10 Flashbacks to Childhood Candy in the 70s

1. Lik-A-Stix

This treasure came in the form of three connected paper pouches, filled with what was essentially colored and flavored sugar, and then this long, flat “stick” that looked like somebody had stepped on a piece of chalk. You took the stick, tore the opening strip off the pouches, and you shoved said stick into a selected powdery goodness until it was nicely coated. Then you went after that stick with your mouth like you were trying out for the sequel of “Debbie Does Dallas”.

This was great fun until the powder levels got too low in the pouches, and then your stick would present you with increasingly-disappointing levels of pure energy. Which meant, of course, that you would then have to up-end the pouches into your desperate mouth, because we were not about to waste any of that mess. Trouble is, being children, we were relatively uncoordinated and the powder would get everywhere, all over our faces, making us look like clowns on crack.

2. Now and Laters

These were like little squares of especially- resilient taffy that came individually-wrapped in a little row of packaging which advertised that the contents contained candy jewels that would last forever. This was a fascinating concept to the childhood mind. Something sweet that you could eat for the rest of your life? I must immediately snatch up one of these packages and pester Mommy about it until she gives in or takes another Valium and doesn’t care what I throw into the shopping cart.

And, somewhat true to the promised duration of the sugary pleasure, it did indeed take some time to get these things down, unless you happened to have jaws of steel or simply didn’t bother to chew things before swallowing. You would chomp for a bit, suck for a bit while your aching baby teeth rested, and then chomp some more. Sometimes you would eventually succeed with consumption; other times you would get bored and just chunk the gooey wad under the couch.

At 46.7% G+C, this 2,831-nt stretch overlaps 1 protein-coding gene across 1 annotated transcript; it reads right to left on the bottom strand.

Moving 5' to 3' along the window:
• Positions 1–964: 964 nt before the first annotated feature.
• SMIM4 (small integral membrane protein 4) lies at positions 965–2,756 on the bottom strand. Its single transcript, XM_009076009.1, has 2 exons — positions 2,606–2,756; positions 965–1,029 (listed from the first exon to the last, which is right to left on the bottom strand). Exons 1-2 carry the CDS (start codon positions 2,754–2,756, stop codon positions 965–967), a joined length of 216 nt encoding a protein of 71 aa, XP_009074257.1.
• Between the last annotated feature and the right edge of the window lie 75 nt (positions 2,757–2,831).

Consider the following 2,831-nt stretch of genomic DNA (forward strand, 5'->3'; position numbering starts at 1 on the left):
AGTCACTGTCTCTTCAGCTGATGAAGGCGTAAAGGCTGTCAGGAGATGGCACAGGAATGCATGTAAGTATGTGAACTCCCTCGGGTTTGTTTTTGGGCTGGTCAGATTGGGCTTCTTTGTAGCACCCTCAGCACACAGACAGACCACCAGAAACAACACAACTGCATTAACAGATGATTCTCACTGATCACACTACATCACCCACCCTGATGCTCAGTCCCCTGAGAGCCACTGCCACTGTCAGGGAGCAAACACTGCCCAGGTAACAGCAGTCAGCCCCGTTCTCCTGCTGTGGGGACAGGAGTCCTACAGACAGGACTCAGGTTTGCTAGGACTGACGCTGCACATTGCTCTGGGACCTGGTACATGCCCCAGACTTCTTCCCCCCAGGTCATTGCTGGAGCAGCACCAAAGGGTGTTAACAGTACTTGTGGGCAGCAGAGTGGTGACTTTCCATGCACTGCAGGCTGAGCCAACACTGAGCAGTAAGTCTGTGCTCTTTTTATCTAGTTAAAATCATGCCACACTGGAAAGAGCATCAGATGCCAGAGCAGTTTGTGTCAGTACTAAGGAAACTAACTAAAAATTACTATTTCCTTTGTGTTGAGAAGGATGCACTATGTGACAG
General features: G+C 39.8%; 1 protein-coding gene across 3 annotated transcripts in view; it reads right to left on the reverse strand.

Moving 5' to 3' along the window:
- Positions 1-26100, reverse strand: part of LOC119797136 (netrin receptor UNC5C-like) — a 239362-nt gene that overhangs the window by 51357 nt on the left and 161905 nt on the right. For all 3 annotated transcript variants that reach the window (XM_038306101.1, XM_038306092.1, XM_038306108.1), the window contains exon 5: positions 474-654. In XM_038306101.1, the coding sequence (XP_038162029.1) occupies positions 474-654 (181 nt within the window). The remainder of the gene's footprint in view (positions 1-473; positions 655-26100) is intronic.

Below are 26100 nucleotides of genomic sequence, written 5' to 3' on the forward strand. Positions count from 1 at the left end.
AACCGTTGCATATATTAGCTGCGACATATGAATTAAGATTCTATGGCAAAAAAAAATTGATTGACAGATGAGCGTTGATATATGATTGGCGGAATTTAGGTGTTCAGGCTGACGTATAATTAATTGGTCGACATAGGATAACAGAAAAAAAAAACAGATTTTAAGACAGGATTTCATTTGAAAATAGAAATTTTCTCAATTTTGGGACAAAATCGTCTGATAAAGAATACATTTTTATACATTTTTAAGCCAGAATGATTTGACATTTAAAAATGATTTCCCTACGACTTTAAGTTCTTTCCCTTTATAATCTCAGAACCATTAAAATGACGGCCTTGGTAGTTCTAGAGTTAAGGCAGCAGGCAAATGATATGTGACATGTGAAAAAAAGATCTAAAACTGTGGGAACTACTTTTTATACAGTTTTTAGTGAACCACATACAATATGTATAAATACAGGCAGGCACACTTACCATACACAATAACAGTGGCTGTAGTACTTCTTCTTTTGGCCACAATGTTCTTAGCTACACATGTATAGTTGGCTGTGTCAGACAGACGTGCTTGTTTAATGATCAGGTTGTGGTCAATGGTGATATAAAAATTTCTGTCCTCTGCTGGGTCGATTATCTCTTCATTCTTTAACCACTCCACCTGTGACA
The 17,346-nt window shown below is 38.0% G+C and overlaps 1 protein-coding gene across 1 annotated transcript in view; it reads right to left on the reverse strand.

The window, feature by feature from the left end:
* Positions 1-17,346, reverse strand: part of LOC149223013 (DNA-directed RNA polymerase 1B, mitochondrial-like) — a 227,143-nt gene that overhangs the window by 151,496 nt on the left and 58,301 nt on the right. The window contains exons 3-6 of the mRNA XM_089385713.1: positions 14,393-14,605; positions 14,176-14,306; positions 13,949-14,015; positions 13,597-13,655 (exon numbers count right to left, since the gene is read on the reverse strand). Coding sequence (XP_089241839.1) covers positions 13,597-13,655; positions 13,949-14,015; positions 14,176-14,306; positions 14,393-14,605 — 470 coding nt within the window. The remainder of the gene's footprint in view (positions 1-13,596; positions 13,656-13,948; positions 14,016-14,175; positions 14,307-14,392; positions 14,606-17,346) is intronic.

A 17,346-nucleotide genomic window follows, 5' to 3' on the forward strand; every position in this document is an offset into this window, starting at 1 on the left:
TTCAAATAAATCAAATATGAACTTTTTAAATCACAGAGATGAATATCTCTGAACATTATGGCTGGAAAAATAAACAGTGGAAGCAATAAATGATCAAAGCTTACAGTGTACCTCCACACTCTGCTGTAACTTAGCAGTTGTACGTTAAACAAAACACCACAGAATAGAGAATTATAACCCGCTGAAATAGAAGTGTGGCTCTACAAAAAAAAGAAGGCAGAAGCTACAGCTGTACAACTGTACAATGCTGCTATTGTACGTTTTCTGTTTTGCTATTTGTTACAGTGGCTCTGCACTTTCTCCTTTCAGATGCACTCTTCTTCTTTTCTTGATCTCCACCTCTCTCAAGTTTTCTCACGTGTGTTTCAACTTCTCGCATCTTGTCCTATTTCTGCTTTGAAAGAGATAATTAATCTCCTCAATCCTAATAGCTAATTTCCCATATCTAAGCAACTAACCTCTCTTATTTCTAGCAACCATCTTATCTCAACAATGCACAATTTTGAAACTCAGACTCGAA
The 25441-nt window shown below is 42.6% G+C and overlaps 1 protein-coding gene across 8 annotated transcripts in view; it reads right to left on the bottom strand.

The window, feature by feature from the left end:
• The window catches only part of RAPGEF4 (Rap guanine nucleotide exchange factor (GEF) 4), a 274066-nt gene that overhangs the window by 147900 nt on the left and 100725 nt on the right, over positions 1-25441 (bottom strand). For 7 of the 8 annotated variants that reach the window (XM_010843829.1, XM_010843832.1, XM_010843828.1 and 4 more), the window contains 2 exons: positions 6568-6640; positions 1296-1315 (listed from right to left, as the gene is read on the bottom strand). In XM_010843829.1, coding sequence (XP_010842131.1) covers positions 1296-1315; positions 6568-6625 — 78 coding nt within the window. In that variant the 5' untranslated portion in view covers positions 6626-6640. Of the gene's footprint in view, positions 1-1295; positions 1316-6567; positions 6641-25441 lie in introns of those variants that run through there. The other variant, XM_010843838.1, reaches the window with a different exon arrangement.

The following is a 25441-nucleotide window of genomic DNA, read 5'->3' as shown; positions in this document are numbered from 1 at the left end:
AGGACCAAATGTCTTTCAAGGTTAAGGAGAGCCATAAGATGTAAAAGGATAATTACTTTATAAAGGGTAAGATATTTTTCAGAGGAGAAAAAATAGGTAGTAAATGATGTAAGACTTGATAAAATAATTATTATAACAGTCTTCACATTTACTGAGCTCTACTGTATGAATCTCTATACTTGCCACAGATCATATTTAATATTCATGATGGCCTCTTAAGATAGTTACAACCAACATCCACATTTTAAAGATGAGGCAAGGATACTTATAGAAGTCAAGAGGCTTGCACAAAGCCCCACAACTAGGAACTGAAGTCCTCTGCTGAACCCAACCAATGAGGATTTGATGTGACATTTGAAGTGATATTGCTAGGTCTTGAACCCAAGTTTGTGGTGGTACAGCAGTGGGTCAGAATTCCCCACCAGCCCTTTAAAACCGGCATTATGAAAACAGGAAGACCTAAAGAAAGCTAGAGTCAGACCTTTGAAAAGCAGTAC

3. Wax Lips

These little items were exactly that, hunks of “edible” wax manipulated to look like human lips. Well, lips that had taken a dip in the collagen pool a time or two. We would shove these things in our mouths and then run around pretending to be somebody else, like movie stars or cheerleaders. Trouble is, you couldn’t really talk when you had the wax in your mouth. Or breathe, actually. So the entertainment factor was somewhat limited after about three minutes of near asphyxiation.

Yes, you could theoretically eat them, but no one really enjoyed this angle very much, as the flavor was comparable to chewing on an unscented candle, and just as pointless. More castoffs for the candy graveyard under the couch.

4. Pop Rocks

Despite the enticing rumors, Mikey the Cereal Boy did not perish whilst consuming this treat, although it was great fun to contemplate candy that could kill. And while the candy, once placed in the mouth, did not quite reach the supposed explosive results that were hinted at in advertising, there was definitely some type of minimally-lethal radioactivity taking place. The sparkly bits of Kryptonite would create a mildly-startling semblance of crackling and movement, thusly keeping children occupied for a good five minutes so Mommy and Daddy could work on repairing their broken marriage.

Unless you were one of those little urchins who suddenly discovered that you did not care, at all, for the sensation of something unholy squirming about on your tongue. Who knows how often the insides of a wood-paneled station wagon were rudely coated with Pop Rocks residue when an unpleased child could not get the window rolled down fast enough.